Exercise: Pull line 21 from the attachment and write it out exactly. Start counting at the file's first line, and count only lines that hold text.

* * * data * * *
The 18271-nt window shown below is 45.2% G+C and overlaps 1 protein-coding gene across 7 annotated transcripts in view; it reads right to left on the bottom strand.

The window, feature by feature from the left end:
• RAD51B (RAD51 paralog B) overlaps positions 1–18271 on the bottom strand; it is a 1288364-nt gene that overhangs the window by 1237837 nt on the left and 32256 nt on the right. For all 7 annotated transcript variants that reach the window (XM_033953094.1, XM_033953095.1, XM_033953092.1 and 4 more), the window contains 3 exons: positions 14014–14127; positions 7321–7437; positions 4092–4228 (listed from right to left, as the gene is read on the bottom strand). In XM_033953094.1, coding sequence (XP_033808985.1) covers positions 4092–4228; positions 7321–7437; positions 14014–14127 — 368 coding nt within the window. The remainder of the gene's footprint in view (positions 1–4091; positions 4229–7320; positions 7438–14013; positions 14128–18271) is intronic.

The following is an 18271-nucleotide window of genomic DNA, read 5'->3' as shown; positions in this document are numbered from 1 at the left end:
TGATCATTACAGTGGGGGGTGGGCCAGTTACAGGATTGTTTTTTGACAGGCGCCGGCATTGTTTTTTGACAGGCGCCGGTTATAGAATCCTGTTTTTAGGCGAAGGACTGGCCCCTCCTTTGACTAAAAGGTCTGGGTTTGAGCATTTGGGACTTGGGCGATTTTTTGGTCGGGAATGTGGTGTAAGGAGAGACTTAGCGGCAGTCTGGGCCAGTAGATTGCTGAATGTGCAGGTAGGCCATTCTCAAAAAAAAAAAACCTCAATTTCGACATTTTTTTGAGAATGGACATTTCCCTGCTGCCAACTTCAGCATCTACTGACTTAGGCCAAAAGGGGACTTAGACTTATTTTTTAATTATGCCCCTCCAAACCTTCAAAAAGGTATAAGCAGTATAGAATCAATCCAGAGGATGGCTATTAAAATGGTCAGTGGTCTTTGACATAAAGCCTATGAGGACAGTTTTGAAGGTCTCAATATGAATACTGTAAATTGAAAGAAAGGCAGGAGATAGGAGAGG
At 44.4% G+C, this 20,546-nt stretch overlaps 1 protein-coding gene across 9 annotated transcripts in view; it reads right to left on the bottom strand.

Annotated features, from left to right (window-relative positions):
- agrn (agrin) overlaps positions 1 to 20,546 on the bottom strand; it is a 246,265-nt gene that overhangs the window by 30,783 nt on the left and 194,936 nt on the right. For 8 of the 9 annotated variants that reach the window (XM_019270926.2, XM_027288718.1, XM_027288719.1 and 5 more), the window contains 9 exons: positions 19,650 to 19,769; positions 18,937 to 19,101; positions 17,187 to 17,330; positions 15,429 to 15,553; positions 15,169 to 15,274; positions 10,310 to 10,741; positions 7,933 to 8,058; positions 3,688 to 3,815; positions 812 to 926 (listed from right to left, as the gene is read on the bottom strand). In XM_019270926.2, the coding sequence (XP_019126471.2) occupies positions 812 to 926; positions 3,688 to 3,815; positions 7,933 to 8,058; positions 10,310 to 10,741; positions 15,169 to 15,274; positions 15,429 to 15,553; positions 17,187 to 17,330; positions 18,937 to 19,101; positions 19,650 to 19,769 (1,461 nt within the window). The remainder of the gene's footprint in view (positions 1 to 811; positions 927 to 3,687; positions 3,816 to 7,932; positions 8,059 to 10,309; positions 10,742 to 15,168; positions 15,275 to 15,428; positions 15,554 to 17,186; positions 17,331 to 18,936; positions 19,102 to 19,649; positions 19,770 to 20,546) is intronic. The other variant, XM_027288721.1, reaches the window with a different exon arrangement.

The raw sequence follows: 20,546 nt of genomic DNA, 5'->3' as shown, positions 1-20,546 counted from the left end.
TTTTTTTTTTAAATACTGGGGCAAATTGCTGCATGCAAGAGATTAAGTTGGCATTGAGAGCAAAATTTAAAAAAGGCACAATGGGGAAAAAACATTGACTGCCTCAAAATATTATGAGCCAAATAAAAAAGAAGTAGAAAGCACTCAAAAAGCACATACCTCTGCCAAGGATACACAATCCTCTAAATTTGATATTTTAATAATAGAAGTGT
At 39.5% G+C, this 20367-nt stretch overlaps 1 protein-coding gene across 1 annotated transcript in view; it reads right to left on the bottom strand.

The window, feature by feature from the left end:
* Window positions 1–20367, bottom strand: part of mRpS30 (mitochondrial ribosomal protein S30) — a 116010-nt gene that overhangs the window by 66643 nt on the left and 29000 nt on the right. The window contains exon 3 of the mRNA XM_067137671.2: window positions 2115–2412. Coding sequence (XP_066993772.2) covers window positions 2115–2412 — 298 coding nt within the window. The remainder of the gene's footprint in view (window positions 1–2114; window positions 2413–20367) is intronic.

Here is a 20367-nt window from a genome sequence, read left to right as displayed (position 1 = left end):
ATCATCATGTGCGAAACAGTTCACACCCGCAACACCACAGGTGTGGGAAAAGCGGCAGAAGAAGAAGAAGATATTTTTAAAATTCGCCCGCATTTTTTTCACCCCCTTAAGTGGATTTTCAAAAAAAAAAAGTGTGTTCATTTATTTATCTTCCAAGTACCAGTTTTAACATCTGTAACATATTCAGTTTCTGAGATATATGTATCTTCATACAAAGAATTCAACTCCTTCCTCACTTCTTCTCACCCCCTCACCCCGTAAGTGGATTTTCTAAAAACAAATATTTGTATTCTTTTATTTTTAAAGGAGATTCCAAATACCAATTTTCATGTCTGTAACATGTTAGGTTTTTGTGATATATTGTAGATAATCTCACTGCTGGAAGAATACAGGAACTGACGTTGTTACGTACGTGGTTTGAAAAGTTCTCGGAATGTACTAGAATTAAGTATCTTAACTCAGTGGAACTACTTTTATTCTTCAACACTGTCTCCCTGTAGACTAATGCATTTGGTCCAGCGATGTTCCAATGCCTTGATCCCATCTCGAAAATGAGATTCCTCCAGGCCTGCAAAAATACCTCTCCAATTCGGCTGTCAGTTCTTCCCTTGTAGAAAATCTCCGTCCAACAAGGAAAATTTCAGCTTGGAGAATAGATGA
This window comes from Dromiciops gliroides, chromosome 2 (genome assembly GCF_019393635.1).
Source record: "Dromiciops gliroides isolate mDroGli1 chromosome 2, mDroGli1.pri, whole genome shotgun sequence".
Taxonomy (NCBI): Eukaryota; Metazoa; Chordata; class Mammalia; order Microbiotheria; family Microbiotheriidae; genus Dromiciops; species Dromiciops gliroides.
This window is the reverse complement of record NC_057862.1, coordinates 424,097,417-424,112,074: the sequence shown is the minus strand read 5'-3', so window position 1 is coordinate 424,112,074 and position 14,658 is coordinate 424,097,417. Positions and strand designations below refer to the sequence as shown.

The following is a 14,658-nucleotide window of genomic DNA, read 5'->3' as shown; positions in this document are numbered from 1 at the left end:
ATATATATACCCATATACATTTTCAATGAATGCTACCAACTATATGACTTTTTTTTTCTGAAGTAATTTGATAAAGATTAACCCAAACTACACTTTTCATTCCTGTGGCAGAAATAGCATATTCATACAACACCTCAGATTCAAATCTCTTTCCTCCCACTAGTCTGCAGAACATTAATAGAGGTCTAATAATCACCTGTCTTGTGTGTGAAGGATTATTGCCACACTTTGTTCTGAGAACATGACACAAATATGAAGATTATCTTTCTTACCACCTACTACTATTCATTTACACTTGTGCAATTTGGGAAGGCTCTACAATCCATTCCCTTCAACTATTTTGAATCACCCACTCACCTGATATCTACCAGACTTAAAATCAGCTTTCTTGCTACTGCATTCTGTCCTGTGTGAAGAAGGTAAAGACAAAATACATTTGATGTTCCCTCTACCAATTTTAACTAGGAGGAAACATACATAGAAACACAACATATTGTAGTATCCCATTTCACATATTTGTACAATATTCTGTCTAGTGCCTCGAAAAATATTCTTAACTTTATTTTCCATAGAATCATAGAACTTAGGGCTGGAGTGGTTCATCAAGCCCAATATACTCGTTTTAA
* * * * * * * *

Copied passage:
ATATATATACCCATATACATTTTCAATGAATGCTACCAACTATATGACTTTTTTTTTCTGAAGTAATTTGATAAAGATTAACCCAAACTACACTTTTCATTCCTGTGGCAGAAATAGCATATTCATACAACACCTCAGATTCAAATCTCTTTCCTCCCACTAGTCTGCAGAACATTAATAGAGGTCTAATAATCACCTGTCTTGTGTGTGAAGGATTATTGCCACACTTTGTTCTGAGAACATGACACAAATATGAAGATTATCTTTCTTACCACCTACTACTATTCATTTACACTTGTGCAATTTGGGAAGGCTCTACAATCCATTCCCTTCAACTATTTTGAATCACCCACTCACCTGATATCTACCAGACTTAAAATCAGCTTTCTTGCTACTGCATTCTGTCCTGTGTGAAGAAGGTAAAGACAAAATACATTTGATGTTCCCTCTACCAATTTTAACTAGGAGGAAACATACATAGAAACACAACATATTGTAGTATCCCATTTCACATATTTGTACAATATTCTGTCTAGTGCCTCGAAAAATATTCTTAACTTTATTTTCCATAGAATCATAGAACTTAGGGCTGGAGTGGTTCATCAAGCCCAATATACTCGTTTTAA